Finding the best college: 3 questions to ask

by Interim VP and Dean of Admission Mary Randers,

  • Student giving a tour of campus

As admission officers, we constantly field questions from you and love to help. However, some of the most common questions may not lead to the answers you need. 

So, we’re providing a few alternative approaches to our most popular inquiries — we believe this will help better distinguish which college may be the best fit for you. 

Question 1

Most common question: “Do you have a (fill in academic interest) major?”

Better: What can you tell me about studying (academic interest) at your college?

Even better: When students study (academic interest) at your college, what are some of the distinctive experiences available to them? Common internships? What do alumni who studied (academic interest) commonly do after graduation?

Avoid the typical “yes/no” answer and truly find out what may be interesting about that institution compared to others. Colleges that can talk about distinctive courses or specific research and study abroad opportunities will tell you more about your own possibilities than those who simply confirm a major. 

How well admission officers answer that question also may speak to whether they know their students — will you be known or will you be a number?

Question 2

Most common question: “How much does it cost to go to your school?”

Better: “What types of aid are offered at your institution? What is the average debt upon graduation for alumni?”

Even better: “Cost will be an important part of my college decision. How does your college approach financial aid? Are there any special scholarship opportunities I should look into?”

Total tuition and fees rarely reveal the real cost of attendance at a college. Each family’s  concerns about aid and ability to afford college are unique. So, even if you find out the average financial aid award at a college’s institution, this rarely paints the full picture. 

Often, the average aid award listed on websites works out to be about 50% of the cost of attendance because of variances in award packages from family to family. But other data is more telling, such as: 

  • The average debt a family has to take out over four years
  • The percentage of financial need a college meets
  • Whether special or outside scholarships can be stacked instead of replacing merit aid

College representatives want to make sure you understand the investment in your education. More often than not, they’ll work with you — especially if their school is the best academic and social fit — to make it financially feasible. If you walk away after hearing the tuition and fees alone, you’re missing out not only on more potential aid, but also the right college for you.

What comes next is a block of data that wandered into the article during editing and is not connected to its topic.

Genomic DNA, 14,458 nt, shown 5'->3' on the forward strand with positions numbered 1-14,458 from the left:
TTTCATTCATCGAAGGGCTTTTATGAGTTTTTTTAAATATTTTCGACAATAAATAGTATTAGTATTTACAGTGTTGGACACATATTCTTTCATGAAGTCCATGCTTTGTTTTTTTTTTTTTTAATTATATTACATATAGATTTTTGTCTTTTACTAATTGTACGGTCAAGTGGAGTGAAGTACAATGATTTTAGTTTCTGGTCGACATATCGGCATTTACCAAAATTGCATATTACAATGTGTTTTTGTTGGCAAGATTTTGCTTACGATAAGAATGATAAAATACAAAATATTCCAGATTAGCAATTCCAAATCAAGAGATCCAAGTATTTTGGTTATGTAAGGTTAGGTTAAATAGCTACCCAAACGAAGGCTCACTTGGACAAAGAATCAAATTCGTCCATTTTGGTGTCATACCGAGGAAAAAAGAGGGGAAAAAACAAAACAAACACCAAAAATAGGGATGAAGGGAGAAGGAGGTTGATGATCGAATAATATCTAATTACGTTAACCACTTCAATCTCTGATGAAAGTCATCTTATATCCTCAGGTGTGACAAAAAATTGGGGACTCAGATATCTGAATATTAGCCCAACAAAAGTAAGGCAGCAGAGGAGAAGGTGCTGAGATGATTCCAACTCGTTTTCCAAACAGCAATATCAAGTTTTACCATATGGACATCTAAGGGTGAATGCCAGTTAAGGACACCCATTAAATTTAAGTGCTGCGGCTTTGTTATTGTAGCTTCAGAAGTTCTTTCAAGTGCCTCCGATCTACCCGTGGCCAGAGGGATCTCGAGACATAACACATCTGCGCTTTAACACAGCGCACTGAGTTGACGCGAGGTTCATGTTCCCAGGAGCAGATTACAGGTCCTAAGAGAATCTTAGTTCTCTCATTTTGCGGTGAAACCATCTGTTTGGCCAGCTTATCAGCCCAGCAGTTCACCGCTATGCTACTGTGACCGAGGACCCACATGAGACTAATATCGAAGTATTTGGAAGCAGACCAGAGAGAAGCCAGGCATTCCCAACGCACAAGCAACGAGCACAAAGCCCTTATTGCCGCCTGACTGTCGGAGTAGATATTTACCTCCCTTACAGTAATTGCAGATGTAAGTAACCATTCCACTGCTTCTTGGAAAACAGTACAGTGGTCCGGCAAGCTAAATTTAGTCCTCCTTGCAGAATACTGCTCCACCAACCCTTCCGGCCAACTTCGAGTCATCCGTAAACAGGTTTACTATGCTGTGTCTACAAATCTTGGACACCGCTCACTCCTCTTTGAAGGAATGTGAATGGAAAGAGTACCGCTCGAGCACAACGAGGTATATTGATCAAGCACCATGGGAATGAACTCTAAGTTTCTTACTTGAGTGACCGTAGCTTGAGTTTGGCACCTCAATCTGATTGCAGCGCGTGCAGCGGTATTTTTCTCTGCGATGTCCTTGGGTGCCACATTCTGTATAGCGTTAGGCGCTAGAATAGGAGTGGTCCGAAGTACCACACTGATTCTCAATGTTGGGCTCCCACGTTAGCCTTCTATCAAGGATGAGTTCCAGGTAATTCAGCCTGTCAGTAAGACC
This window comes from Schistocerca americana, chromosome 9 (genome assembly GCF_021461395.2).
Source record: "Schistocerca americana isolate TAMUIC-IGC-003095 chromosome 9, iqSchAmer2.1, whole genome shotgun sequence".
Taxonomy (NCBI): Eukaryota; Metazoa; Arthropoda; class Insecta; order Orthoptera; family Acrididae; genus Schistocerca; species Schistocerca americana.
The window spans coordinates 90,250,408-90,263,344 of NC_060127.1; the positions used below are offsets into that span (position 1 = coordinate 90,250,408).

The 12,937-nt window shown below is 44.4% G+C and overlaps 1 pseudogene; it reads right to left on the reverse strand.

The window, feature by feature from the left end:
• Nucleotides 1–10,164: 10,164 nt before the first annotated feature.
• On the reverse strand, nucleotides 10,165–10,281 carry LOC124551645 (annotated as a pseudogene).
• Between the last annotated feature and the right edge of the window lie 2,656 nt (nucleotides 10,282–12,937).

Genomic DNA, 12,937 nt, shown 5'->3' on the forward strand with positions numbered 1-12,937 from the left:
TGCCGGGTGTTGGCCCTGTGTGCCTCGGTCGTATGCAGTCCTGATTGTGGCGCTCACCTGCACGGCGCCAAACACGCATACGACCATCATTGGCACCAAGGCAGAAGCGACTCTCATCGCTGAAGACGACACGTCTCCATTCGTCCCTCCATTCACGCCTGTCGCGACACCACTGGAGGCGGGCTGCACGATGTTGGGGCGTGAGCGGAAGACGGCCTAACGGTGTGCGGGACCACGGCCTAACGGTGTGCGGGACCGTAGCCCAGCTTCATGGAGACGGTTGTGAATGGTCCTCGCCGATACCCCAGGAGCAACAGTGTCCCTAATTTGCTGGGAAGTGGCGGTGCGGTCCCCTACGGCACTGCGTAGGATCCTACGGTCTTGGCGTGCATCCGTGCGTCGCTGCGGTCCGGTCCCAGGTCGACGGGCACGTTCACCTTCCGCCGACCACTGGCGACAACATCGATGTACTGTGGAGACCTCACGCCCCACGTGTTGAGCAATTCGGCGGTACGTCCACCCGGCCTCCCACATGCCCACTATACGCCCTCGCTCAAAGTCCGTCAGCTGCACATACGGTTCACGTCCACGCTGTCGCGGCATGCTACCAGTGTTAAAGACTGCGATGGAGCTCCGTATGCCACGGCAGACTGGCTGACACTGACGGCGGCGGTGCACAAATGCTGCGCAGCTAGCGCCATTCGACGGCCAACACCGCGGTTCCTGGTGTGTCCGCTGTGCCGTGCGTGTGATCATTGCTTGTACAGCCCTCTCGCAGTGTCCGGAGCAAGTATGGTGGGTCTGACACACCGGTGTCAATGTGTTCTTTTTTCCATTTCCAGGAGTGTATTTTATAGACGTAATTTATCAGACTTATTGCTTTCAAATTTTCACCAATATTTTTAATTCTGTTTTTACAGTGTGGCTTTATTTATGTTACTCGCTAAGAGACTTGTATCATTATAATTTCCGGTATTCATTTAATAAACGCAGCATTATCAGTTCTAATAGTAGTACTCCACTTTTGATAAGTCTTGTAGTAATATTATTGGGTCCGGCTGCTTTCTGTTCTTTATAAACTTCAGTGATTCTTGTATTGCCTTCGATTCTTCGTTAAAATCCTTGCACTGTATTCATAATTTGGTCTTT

Question 3 

Most common question: “Where is your college located?”

Better: “What do students do on the weekends?”

Even better: “What is life like for students outside of the classroom?  What do students like most about living in (college city)? What do they complain about?”

Life outside the classroom is important to your overall college experience. You’re going to spend the next four years of your life at this college — access to things that matter the most to you will matter a lot in finding the right place to call home. 

Finding out where a college is located — regardless if it’s Los Angeles, California or Vermillion, South Dakota — does not tell you how that campus engages with their own community and the surrounding environment. Do students live on campus or commute in? Will the location allow you to continue pursuing your love of music, the outdoors or community service? Is it easy to get home for the holidays? 

Answers from admission officers can be very telling about the campus climate, but if you get a chance, a visit is best. Prioritize the information you want to gather beforehand then spend time on campus and hang out where the students do. Observe whether they’re enjoying the campus, if they seem to look out for one another and if the campus and surrounding area offers what you need to maintain a good quality of life. 

The only bad questions are the ones you don’t ask. Follow-up if an admission counselor doesn’t provide the information you need — they’ll be happy to answer your question. We all work in college admission because we love talking to students.

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